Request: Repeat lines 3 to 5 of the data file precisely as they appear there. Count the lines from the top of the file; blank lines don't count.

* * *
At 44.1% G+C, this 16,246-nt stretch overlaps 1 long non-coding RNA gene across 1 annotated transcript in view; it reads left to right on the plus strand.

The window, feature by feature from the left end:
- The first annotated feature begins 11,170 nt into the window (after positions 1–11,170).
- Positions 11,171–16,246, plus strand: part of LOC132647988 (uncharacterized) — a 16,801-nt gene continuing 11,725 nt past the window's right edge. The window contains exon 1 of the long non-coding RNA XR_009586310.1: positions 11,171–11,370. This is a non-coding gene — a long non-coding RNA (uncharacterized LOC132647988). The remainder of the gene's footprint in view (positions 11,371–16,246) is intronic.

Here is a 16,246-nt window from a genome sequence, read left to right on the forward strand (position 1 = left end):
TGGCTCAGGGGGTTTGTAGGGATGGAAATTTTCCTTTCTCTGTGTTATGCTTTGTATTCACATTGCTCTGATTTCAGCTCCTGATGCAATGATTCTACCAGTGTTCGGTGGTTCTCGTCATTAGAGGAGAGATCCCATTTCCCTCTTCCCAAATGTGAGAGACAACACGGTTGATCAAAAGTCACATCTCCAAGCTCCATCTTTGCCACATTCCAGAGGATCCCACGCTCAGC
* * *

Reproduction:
- The first annotated feature begins 11,170 nt into the window (after positions 1–11,170).
- Positions 11,171–16,246, plus strand: part of LOC132647988 (uncharacterized) — a 16,801-nt gene continuing 11,725 nt past the window's right edge. The window contains exon 1 of the long non-coding RNA XR_009586310.1: positions 11,171–11,370. This is a non-coding gene — a long non-coding RNA (uncharacterized LOC132647988). The remainder of the gene's footprint in view (positions 11,371–16,246) is intronic.

Here is a 16,246-nt window from a genome sequence, read left to right on the forward strand (position 1 = left end):